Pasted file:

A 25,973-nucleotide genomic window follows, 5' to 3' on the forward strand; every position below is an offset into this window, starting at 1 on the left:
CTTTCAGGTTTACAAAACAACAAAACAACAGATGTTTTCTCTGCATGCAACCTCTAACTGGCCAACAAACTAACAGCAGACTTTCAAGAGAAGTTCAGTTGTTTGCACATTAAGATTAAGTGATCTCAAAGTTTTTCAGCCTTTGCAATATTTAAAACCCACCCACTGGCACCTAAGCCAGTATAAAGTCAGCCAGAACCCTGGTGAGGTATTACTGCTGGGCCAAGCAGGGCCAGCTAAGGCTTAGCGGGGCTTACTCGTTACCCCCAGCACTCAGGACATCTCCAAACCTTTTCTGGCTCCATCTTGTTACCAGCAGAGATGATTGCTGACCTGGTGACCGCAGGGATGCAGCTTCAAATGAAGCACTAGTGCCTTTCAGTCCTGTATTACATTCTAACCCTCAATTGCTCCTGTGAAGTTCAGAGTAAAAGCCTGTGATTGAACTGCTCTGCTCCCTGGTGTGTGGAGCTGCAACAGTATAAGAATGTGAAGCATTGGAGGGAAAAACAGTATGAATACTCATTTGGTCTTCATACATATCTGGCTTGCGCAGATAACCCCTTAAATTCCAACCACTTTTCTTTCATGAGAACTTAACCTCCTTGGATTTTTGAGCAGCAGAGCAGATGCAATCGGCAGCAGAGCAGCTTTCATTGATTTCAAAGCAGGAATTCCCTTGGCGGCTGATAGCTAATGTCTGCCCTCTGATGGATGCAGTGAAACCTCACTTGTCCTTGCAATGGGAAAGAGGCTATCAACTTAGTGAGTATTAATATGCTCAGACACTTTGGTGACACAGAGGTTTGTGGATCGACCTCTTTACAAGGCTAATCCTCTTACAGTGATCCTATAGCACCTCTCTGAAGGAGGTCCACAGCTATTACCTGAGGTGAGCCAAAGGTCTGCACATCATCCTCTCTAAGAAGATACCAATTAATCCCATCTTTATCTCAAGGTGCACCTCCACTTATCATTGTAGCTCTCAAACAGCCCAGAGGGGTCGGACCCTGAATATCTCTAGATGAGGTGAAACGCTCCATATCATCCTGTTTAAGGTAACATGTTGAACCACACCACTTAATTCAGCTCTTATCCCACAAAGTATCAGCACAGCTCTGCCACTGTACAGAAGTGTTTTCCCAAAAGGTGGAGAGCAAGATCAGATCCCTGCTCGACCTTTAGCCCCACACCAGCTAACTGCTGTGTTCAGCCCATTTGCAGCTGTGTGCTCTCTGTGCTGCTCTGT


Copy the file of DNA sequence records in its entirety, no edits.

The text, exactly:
A 25,973-nucleotide genomic window follows, 5' to 3' on the forward strand; every position below is an offset into this window, starting at 1 on the left:
CTTTCAGGTTTACAAAACAACAAAACAACAGATGTTTTCTCTGCATGCAACCTCTAACTGGCCAACAAACTAACAGCAGACTTTCAAGAGAAGTTCAGTTGTTTGCACATTAAGATTAAGTGATCTCAAAGTTTTTCAGCCTTTGCAATATTTAAAACCCACCCACTGGCACCTAAGCCAGTATAAAGTCAGCCAGAACCCTGGTGAGGTATTACTGCTGGGCCAAGCAGGGCCAGCTAAGGCTTAGCGGGGCTTACTCGTTACCCCCAGCACTCAGGACATCTCCAAACCTTTTCTGGCTCCATCTTGTTACCAGCAGAGATGATTGCTGACCTGGTGACCGCAGGGATGCAGCTTCAAATGAAGCACTAGTGCCTTTCAGTCCTGTATTACATTCTAACCCTCAATTGCTCCTGTGAAGTTCAGAGTAAAAGCCTGTGATTGAACTGCTCTGCTCCCTGGTGTGTGGAGCTGCAACAGTATAAGAATGTGAAGCATTGGAGGGAAAAACAGTATGAATACTCATTTGGTCTTCATACATATCTGGCTTGCGCAGATAACCCCTTAAATTCCAACCACTTTTCTTTCATGAGAACTTAACCTCCTTGGATTTTTGAGCAGCAGAGCAGATGCAATCGGCAGCAGAGCAGCTTTCATTGATTTCAAAGCAGGAATTCCCTTGGCGGCTGATAGCTAATGTCTGCCCTCTGATGGATGCAGTGAAACCTCACTTGTCCTTGCAATGGGAAAGAGGCTATCAACTTAGTGAGTATTAATATGCTCAGACACTTTGGTGACACAGAGGTTTGTGGATCGACCTCTTTACAAGGCTAATCCTCTTACAGTGATCCTATAGCACCTCTCTGAAGGAGGTCCACAGCTATTACCTGAGGTGAGCCAAAGGTCTGCACATCATCCTCTCTAAGAAGATACCAATTAATCCCATCTTTATCTCAAGGTGCACCTCCACTTATCATTGTAGCTCTCAAACAGCCCAGAGGGGTCGGACCCTGAATATCTCTAGATGAGGTGAAACGCTCCATATCATCCTGTTTAAGGTAACATGTTGAACCACACCACTTAATTCAGCTCTTATCCCACAAAGTATCAGCACAGCTCTGCCACTGTACAGAAGTGTTTTCCCAAAAGGTGGAGAGCAAGATCAGATCCCTGCTCGACCTTTAGCCCCACACCAGCTAACTGCTGTGTTCAGCCCATTTGCAGCTGTGTGCTCTCTGTGCTGCTCTGT